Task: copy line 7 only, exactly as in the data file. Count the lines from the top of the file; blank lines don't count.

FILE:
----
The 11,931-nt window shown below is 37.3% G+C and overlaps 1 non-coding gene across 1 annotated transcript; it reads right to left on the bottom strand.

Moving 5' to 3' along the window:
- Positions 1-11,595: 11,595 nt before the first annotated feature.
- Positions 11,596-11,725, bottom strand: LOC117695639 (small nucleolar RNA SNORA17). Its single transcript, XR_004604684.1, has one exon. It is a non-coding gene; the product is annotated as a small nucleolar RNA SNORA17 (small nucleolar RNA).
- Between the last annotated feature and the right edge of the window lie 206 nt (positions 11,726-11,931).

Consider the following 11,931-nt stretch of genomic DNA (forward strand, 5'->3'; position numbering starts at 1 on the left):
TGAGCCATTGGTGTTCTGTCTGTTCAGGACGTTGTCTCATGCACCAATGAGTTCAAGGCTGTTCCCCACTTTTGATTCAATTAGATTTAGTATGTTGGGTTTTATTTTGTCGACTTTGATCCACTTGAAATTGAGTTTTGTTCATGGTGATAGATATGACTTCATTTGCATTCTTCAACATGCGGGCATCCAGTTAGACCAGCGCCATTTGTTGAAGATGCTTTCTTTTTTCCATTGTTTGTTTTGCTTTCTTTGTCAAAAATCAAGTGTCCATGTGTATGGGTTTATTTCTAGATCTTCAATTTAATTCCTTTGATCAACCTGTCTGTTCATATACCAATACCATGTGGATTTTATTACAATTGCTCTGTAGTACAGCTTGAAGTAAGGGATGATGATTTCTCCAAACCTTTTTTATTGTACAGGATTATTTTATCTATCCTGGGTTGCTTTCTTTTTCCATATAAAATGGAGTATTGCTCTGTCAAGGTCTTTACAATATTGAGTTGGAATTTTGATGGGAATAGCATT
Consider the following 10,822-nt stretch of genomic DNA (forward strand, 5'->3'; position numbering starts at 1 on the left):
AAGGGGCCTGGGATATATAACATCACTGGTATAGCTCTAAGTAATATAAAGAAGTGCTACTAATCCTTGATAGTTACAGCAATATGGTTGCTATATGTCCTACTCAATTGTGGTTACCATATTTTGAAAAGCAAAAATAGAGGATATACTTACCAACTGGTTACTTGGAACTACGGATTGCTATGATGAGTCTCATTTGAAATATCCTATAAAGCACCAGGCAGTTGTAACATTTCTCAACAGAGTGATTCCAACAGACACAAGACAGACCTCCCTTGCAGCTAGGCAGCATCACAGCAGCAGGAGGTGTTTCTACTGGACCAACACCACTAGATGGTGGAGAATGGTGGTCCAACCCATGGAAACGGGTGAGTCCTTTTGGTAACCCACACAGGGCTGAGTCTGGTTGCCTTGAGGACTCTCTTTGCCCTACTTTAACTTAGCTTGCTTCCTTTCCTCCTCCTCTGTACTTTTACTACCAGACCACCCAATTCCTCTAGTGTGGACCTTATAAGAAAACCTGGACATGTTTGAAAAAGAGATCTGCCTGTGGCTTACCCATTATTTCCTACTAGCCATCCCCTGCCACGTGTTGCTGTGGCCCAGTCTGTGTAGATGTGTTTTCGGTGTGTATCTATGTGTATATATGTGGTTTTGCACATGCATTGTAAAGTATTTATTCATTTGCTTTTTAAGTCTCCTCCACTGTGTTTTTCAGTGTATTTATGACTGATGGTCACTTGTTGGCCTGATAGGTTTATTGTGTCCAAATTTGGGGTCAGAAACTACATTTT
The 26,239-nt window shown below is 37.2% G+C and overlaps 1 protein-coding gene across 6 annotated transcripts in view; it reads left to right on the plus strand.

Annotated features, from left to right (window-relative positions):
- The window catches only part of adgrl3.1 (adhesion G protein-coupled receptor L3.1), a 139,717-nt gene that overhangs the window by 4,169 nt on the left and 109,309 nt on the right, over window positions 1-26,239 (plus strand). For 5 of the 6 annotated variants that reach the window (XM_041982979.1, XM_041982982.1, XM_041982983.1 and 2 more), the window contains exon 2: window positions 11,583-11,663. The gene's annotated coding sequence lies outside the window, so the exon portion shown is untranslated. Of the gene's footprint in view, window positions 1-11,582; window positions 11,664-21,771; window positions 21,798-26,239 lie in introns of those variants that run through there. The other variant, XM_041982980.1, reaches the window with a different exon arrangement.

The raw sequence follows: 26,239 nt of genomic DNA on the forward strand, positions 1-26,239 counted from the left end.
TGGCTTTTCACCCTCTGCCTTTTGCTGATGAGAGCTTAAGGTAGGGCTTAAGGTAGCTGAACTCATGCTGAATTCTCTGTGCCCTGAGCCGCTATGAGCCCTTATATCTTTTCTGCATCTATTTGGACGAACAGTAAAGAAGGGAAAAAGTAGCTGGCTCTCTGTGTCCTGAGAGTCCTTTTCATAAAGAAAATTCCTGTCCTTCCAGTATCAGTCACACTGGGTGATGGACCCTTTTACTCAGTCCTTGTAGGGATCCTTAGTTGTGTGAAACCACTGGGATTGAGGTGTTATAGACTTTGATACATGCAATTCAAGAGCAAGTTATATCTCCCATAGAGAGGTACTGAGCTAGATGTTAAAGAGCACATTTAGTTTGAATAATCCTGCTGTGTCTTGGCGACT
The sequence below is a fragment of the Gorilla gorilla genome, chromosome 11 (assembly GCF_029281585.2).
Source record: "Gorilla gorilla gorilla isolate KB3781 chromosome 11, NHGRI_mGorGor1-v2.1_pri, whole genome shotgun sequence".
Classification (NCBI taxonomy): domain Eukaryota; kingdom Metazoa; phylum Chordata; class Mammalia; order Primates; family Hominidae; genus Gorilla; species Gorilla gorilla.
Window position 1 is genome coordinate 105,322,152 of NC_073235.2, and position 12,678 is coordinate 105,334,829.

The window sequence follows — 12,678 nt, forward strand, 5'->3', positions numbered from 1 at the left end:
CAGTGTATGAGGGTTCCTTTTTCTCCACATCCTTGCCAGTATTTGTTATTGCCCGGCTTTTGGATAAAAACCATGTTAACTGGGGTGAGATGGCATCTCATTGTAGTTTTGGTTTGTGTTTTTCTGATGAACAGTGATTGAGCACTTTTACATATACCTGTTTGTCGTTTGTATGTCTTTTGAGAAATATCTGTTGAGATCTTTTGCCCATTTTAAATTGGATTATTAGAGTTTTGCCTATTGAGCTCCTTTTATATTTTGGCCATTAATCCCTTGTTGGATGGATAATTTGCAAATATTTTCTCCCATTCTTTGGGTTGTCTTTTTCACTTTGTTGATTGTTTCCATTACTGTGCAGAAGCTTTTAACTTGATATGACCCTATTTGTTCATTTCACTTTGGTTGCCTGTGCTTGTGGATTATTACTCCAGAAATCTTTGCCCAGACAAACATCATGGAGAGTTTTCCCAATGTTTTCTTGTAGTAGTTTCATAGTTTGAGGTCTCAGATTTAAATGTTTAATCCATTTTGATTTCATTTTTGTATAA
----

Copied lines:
TGAGCCATTGGTGTTCTGTCTGTTCAGGACGTTGTCTCATGCACCAATGAGTTCAAGGCTGTTCCCCACTTTTGATTCAATTAGATTTAGTATGTTGGGTTTTATTTTGTCGACTTTGATCCACTTGAAATTGAGTTTTGTTCATGGTGATAGATATGACTTCATTTGCATTCTTCAACATGCGGGCATCCAGTTAGACCAGCGCCATTTGTTGAAGATGCTTTCTTTTTTCCATTGTTTGTTTTGCTTTCTTTGTCAAAAATCAAGTGTCCATGTGTATGGGTTTATTTCTAGATCTTCAATTTAATTCCTTTGATCAACCTGTCTGTTCATATACCAATACCATGTGGATTTTATTACAATTGCTCTGTAGTACAGCTTGAAGTAAGGGATGATGATTTCTCCAAACCTTTTTTATTGTACAGGATTATTTTATCTATCCTGGGTTGCTTTCTTTTTCCATATAAAATGGAGTATTGCTCTGTCAAGGTCTTTACAATATTGAGTTGGAATTTTGATGGGAATAGCATT